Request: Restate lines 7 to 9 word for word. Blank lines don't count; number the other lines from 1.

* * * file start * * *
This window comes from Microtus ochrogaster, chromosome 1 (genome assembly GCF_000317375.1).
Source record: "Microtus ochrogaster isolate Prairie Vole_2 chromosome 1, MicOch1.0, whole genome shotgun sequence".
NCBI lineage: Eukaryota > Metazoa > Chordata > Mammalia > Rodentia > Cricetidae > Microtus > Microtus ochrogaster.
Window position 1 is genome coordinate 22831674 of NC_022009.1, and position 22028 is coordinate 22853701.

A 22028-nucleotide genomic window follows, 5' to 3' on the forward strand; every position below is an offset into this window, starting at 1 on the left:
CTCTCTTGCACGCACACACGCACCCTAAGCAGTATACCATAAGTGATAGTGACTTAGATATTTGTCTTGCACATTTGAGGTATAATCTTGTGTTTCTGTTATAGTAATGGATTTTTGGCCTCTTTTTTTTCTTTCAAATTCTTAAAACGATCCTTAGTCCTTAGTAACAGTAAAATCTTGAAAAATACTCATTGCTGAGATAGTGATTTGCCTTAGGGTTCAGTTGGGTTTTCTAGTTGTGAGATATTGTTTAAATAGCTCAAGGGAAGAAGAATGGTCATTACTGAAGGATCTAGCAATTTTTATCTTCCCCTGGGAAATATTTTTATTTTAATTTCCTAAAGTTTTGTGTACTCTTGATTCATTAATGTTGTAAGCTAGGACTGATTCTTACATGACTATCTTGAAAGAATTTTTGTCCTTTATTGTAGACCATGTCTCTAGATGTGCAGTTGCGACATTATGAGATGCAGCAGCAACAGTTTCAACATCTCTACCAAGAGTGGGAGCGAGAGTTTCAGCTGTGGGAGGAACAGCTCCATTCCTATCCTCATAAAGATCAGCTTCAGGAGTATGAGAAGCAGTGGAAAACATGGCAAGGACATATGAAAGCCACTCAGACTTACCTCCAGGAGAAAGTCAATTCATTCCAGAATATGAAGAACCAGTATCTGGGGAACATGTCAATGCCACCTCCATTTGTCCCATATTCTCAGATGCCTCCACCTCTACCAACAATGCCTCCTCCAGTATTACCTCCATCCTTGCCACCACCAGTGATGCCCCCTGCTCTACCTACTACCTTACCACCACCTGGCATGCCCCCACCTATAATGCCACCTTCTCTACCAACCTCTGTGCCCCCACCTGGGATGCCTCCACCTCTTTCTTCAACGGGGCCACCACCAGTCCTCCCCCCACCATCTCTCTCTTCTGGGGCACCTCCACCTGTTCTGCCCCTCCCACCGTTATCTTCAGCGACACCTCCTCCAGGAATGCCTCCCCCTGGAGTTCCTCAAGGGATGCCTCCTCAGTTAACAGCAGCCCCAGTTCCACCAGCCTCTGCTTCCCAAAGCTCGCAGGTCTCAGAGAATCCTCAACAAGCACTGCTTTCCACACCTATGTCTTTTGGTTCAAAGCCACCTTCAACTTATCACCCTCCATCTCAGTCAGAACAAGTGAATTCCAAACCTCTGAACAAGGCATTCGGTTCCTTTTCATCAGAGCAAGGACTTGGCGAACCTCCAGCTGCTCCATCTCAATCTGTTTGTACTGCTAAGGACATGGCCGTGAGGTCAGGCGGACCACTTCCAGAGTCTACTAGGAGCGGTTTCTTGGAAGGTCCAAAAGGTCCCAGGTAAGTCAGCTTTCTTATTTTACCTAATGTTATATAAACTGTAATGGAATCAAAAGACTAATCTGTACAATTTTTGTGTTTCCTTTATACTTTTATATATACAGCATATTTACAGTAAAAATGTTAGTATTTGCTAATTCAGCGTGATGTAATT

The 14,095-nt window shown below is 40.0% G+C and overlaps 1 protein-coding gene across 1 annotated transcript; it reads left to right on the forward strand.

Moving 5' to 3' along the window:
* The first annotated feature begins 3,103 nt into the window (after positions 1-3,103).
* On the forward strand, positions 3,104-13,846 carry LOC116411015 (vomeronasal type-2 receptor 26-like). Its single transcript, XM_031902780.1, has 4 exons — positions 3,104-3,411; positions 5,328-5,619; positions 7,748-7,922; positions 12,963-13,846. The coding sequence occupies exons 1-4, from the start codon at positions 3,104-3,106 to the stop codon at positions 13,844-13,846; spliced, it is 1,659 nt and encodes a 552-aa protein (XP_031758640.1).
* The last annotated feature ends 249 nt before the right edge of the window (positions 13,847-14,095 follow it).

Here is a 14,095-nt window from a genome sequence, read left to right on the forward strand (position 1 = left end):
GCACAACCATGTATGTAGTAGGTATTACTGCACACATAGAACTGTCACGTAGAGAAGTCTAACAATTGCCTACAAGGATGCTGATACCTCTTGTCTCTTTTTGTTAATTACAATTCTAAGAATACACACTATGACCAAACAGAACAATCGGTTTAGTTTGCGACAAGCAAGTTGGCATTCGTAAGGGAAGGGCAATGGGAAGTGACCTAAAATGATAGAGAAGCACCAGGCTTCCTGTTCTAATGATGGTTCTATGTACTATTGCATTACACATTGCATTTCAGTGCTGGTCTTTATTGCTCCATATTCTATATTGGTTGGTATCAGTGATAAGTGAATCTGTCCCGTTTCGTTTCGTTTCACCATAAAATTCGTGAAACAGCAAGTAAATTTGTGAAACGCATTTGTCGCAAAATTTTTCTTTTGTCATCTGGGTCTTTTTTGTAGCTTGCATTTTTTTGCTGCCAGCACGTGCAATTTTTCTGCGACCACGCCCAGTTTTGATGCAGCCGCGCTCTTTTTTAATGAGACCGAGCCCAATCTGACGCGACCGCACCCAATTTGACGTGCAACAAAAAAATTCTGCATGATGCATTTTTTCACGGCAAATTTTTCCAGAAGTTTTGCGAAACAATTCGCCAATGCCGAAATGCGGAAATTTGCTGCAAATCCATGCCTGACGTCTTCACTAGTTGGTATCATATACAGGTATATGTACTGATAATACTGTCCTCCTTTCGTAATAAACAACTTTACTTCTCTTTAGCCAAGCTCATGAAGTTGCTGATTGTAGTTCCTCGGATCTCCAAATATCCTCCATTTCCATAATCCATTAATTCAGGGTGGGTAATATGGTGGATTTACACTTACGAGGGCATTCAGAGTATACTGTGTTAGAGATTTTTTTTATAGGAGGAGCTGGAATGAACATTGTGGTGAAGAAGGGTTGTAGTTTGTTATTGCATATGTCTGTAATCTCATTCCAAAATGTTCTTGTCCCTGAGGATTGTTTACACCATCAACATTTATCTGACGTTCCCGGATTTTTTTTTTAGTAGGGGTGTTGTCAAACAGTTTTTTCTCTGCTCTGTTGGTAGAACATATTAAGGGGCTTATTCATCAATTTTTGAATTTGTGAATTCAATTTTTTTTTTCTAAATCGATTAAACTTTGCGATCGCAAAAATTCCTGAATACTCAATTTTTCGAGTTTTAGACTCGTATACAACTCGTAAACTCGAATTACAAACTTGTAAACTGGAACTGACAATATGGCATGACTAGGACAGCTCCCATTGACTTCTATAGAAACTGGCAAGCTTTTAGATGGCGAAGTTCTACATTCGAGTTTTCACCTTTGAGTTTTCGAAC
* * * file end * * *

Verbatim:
The 14,095-nt window shown below is 40.0% G+C and overlaps 1 protein-coding gene across 1 annotated transcript; it reads left to right on the forward strand.

Moving 5' to 3' along the window:
* The first annotated feature begins 3,103 nt into the window (after positions 1-3,103).